Wednesday, August 02, 2006

‘Maine’s Visible Black History’ Published
The Maine Historical Society will hold a reception on August 10th to celebrate the publication of Maine’s Visible Black History: The First Chronicle of its People (Tilbury House, 2006).

The important new book creates a mosaic of Maine history as shaped and experienced by its black citizens: from slavery to the underground railroad, the arts, science, law, politics, civil rights, education, religion, military, sports and more. The book includes the stories of Cape Verde fishermen who chased cod along our shores, early black settlers, seafarers, ministers, and many other black Mainers.

The reception will include readings from the book, and a book signing. The book was written by H.H. Price and Gerald E. Talbot.

Price, who led research that established Maine’s role in the underground railroad, is a writer with a background in civil rights and African-American history.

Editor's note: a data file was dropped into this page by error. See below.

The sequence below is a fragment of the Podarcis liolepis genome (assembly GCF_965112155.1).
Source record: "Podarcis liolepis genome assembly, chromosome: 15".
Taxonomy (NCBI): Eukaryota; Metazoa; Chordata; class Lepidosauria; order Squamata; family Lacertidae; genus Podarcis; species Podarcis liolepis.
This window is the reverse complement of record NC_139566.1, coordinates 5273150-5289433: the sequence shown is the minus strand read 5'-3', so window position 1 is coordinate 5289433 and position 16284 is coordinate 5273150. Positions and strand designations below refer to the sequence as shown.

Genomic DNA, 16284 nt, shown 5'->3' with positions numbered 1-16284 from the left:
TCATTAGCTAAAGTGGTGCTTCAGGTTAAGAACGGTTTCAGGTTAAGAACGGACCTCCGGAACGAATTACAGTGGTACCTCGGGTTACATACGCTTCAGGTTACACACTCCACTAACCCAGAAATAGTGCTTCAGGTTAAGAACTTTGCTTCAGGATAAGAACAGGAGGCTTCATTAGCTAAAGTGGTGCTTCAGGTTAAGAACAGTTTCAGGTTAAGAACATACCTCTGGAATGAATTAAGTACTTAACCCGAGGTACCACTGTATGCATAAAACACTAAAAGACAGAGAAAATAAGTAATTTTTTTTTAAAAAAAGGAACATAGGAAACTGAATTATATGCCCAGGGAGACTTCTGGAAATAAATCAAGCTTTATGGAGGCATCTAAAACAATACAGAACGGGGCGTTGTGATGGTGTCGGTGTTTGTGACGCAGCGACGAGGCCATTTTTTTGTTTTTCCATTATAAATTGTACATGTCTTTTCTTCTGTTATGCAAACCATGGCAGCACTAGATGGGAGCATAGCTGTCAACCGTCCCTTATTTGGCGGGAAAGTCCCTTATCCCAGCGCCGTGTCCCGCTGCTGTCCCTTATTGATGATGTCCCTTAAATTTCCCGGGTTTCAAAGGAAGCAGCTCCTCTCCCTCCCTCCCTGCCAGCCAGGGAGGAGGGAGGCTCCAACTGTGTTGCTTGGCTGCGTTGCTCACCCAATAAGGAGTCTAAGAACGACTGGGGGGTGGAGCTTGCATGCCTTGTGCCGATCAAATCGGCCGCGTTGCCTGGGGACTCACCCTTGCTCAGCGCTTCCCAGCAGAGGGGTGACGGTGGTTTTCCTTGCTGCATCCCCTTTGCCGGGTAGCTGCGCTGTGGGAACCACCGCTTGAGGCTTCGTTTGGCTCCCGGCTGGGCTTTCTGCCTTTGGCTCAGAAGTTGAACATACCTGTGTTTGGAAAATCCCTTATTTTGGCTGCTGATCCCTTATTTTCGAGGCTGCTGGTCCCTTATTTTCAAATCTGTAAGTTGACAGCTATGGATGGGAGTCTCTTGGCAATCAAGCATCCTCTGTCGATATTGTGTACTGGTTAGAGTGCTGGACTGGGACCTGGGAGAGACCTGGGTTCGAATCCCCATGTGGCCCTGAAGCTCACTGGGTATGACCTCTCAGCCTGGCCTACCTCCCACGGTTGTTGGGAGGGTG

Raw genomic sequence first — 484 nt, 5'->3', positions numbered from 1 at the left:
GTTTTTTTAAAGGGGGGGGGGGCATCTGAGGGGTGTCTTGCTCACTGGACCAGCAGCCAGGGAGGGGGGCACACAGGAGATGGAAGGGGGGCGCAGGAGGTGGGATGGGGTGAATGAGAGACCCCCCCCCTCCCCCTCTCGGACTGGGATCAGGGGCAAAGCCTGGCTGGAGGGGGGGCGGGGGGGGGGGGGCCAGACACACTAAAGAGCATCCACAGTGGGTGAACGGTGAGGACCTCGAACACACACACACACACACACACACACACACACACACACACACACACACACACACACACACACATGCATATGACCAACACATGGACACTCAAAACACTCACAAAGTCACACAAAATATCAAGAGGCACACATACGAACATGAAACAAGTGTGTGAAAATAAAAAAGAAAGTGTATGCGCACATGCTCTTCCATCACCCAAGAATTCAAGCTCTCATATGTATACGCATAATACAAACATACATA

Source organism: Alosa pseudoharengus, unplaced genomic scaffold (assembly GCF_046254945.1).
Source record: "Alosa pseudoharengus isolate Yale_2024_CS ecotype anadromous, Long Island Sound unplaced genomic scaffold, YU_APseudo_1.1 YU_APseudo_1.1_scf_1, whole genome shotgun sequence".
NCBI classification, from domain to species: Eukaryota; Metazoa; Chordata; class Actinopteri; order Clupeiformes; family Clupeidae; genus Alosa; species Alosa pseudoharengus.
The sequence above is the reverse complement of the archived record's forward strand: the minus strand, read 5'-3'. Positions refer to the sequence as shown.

Talbot, an eighth-generation Mainer, historian, civil rights leader, and the first black to be elected to Maine’s State Legislature (1972-78), has been researching and educating Maine people about black history since the early 1970’s.

The reception is free and open to the public. It will be held at the Maine Historical Society, 489 Congress Street, on Thursday, August 10th, at 7 PM.


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